Divinity: Original Sin Enhanced Edition (PlayStation 4) Review

By Chris Leebody 26.02.2016

Review for Divinity: Original Sin Enhanced Edition on PlayStation 4

Divinity: Original Sin Enhanced Edition is an encapsulation of the ideals of freedom in gaming. Freedom of development first allowed it into being, with its Kickstarter-backed PC original. Freedom also informs a gameplay system that leaves much of the character development away from the core narrative, a battle system that allows for unique combinations of elemental forces, and a world that allows characters to diverge wildly from the main story and interact with the many colourful inhabitants of Rivellon. Indeed, in a sign of the changing landscape of console gaming, the freedom to even allow a core PC-based cRPG experience to arrive (and be well accepted) on a gamepad-controlled home console is remarkable by itself. With the release of Divinity alongside other past cRPG titles, such as the critically praised Wasteland 2, maybe this is the continued introduction of the much-loved genre to a vast new audience.

First thing to note is that Divinity: Original Sin Enhanced Edition is a slow burner. This is a title that belongs to a bygone era. There are no flashy introductory cut scenes with AAA voiceovers neatly summing up a setup. You are thrown into a vast and conflicted world as two "source hunters" with an obscure mission in a land with many diverse arguments and plots. Admittedly, this takes a few hours to kick into gear in any meaningful sense.

This comes back to the aforementioned sense of freedom. The first few hours will involve interacting with tens of NPC quest givers and doing many vanilla errands and tasks. Would it be possible to have railroaded the introductory few hours into a sort of tutorial? Sure. But that would be doing a disservice to an invigorating feeling: the feeling of player responsibility in this sandbox cRPG.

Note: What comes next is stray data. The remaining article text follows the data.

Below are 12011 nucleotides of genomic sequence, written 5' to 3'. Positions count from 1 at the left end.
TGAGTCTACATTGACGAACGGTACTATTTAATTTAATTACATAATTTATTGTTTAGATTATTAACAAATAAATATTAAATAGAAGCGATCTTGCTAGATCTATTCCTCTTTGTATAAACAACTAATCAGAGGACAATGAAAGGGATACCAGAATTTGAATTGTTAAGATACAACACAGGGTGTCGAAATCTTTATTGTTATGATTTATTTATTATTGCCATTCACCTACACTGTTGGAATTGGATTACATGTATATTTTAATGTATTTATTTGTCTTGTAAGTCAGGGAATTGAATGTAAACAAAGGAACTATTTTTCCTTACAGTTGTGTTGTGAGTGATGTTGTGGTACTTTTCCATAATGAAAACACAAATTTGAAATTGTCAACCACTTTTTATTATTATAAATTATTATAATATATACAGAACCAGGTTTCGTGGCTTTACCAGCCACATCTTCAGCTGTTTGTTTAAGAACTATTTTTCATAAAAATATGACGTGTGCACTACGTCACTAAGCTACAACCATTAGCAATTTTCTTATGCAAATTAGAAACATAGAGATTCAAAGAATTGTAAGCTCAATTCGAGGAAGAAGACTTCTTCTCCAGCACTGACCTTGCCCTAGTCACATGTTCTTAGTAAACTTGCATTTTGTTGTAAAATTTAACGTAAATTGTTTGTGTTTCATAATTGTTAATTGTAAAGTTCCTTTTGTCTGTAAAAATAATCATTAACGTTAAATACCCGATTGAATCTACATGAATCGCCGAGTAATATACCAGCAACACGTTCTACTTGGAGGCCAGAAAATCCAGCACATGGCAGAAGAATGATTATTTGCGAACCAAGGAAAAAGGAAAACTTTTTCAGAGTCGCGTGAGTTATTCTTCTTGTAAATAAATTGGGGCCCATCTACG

Divinity encourages cooperative multiplayer, and again, this is not confined in a neat box. There is a sense of wonderful expression in having a friend completely drop the current quest and venture off into the world unknown, taking on additional quests and generally exploring alone.

The impressive thing the title does with this is manage to make these features seamless and workable. It is a brilliant achievement when one considers the myriad of RPGs over the years which stick to a very linear path and yet still manage to fall apart. That Divinity succeeds in allowing players to kill every NPC they meet but still functions as a coherent game is deserving of praise.

Screenshot for Divinity: Original Sin Enhanced Edition on PlayStation 4

Speaking of praise, much of it should go to the excellent writing, which contributes greatly to a very real sense of character development. If there was some criticism of the overall writing it would be that it tends to be very heavy in unexplained lore. However, this is usually standard with this kind of RPG.

What is not as standard is the way dialogue choice is intertwined with the narrative of the main characters and other adventurers you pick up along the way. Characters are not split down the middle between good or bad, instead having a rich gamut of emotions which change depending on the context of the situation and debate.

These debates are what I found so impressive about the narrative and character development in Divinity. They allow a gameplay feature to be extracted from what is usually a fairly bland process. Each character can take a different point of view, and what ensues is a rock-paper-scissors contest based on their traits. The full enjoyment of this is probably not experienced with an NPC controlling the character, but with another player, it allows a streak of competition into a cooperative experience.

Screenshot for Divinity: Original Sin Enhanced Edition on PlayStation 4